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EU lawmakers to sue European Commission over funds for Hungary

Ursula von der Leyen previously unblocked over €10 billion to secure Budapest’s backing for Ukraine aid

The European Parliament will sue the European Commission (EC) over its decision late last year to unfreeze billions of euros in cohesion funds for Hungary.

In December, the EU released €10.2 billion (just over $11 billion) in frozen funds, having declared that Budapest had made progress on strengthening its “judicial independence.” 

The move came just before a European Council meeting scheduled to discuss a €50 billion package of military aid to Ukraine, which Budapest had been holding up, as well as the opening of EU membership talks with Kiev.

On Thursday, European Parliament party leaders agreed to file a case at the European Court of Justice, in a move the Financial Times said “could complicate” EC President Ursula von der Leyen’s bid for a second term as commission president this year.

European Parliament President Roberta Metsola reportedly said she would file the legal suit against the EC before March 25.

“We want to make sure that taxpayers’ money has been treated in accordance with the treaties. This is not a political issue for the EPP [European People’s Party], this is not an election issue – we only want to have legal clarity,” said Petri Sarvamaa, EPP spokesman on the budget committee.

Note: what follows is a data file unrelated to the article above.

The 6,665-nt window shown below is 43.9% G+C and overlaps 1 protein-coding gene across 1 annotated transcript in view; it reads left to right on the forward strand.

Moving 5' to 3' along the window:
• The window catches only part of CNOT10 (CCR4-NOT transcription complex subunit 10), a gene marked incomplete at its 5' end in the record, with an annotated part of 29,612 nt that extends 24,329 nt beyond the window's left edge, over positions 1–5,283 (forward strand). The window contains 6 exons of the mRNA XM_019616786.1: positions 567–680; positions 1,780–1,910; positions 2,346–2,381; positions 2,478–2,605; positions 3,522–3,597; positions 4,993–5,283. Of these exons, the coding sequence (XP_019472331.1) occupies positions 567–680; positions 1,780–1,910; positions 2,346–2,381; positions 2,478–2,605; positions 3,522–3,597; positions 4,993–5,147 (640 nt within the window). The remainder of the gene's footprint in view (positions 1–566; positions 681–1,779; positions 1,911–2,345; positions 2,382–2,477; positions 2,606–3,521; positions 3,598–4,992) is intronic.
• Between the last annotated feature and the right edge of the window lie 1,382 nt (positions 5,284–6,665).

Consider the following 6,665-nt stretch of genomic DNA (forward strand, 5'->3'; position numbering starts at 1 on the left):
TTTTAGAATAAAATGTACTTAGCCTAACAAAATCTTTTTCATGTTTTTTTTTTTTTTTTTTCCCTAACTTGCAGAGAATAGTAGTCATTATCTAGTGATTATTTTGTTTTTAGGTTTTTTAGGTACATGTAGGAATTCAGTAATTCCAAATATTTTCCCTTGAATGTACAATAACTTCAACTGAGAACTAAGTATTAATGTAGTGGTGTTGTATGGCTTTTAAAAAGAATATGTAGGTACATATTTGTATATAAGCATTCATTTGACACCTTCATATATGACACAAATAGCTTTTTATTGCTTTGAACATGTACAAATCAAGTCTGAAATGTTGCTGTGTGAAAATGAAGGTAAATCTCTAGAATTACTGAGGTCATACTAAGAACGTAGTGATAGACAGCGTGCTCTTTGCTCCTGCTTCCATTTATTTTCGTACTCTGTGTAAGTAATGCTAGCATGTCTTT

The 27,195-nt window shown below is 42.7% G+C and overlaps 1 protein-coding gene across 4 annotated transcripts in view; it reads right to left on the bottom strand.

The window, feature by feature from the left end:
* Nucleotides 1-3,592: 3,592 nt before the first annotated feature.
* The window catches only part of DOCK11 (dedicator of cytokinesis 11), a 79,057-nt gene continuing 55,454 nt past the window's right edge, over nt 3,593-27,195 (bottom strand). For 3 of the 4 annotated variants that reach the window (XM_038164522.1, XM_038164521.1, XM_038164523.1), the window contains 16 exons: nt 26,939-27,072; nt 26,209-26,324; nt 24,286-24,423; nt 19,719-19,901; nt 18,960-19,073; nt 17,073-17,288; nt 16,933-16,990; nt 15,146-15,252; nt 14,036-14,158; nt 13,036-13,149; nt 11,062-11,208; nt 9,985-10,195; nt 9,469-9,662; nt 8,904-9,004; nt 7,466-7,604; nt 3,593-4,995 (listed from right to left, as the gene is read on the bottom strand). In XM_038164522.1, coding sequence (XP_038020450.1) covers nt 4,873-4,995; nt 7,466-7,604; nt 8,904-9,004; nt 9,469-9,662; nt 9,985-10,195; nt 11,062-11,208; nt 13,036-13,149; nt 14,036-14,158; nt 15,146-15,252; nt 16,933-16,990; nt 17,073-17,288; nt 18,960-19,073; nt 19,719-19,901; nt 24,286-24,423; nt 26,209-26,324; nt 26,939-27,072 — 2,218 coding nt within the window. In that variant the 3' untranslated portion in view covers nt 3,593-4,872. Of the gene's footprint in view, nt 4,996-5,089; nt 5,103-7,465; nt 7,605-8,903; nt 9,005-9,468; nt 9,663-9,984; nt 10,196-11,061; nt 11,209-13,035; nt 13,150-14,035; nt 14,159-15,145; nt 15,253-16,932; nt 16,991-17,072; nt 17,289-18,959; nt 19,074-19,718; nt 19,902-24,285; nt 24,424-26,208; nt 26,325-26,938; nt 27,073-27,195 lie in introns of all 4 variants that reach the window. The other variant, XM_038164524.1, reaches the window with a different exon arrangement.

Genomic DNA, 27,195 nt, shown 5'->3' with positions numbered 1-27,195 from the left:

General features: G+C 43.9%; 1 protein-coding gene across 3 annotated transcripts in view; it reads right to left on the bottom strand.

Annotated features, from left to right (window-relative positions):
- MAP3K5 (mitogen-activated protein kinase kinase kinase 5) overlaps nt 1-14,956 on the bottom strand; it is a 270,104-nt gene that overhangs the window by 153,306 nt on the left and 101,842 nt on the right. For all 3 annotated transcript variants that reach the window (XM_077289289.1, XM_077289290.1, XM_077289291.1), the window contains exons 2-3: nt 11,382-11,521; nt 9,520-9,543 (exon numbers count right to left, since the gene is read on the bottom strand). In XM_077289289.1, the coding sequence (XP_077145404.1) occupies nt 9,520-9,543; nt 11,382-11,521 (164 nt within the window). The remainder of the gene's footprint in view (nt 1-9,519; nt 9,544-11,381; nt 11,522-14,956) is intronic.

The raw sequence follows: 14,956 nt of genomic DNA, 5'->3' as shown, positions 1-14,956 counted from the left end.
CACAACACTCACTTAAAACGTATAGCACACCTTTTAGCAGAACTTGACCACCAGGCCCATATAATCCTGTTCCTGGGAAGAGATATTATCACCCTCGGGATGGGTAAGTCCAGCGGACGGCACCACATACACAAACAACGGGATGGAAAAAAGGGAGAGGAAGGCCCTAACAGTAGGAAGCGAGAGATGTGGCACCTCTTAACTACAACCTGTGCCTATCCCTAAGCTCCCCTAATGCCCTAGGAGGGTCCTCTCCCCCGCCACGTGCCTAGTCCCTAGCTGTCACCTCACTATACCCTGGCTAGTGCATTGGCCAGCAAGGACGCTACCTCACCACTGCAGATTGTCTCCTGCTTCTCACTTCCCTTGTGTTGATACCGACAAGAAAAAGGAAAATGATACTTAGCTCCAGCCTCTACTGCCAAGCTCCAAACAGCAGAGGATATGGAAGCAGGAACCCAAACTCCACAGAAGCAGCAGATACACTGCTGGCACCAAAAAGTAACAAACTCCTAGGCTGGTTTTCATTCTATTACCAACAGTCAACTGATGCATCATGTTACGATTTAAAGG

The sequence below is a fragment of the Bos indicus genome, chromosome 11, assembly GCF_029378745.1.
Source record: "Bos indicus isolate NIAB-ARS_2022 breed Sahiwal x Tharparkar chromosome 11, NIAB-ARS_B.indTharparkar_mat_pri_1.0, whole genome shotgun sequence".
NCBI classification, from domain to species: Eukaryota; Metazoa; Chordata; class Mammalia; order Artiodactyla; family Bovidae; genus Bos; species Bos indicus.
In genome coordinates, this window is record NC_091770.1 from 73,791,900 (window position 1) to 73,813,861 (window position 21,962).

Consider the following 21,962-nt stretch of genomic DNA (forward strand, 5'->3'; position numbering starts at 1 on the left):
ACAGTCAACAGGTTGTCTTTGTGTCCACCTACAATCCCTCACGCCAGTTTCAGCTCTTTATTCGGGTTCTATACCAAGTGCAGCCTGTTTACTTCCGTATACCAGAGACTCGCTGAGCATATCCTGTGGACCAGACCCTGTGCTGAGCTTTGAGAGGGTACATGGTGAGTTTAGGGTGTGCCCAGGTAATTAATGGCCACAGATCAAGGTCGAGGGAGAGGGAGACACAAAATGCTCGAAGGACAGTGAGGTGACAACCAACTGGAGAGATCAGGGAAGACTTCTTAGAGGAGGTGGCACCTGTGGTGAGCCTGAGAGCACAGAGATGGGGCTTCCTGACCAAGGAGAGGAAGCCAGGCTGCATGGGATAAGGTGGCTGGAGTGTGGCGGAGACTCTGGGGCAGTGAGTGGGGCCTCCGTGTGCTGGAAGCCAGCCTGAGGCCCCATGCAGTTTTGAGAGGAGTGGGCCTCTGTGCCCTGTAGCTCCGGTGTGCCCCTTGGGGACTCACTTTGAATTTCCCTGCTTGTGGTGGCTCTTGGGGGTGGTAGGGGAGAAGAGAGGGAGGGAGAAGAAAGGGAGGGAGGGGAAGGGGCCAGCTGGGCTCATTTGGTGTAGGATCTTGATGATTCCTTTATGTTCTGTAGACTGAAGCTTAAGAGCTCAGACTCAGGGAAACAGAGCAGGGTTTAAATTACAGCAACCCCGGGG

He noted, however, that the decision to provide the funds was taken by the entire college of commissioners, rather than just the president herself.

The EC has denied the allegations, with spokesman Christian Wigand stating that “the Commission considers that it acted in full compliance with EU law and will defend its decision before the EU courts.” 

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EU member gets more frozen funds released

Von der Leyen’s decision to unfreeze the funds to Budapest met with a backlash from MEPs at the time, who accused her of caving to Hungarian Prime Minister Viktor Orban. The Hungarian leader had openly declared that his country would drop its opposition to Ukraine funding only if Brussels unfroze the funds that Budapest was rightfully due. Orban had repeatedly argued that Brussels’ aid to Kiev had yielded no tangible results in the conflict with Russia.

At the end of 2022, the EU froze €22 billion ($23 billion) earmarked for Hungary, citing concerns over the independence of judges and Budapest’s alleged violations of the EU Charter of Fundamental Rights on issues such as migration, LGBTQ rights, and academic freedom.

This month, the EU unlocked another batch of previously frozen funding for Hungary, citing Budapest’s alleged progress on gender equality. The decision came just days after Hungary voted to ratify Sweden’s application to NATO.

The EU is still sitting on about €19 billion in funding originally earmarked for Hungary, half of which comprises Covid-19 recovery grants and the rest “cohesion funds” doled out to members of the bloc.


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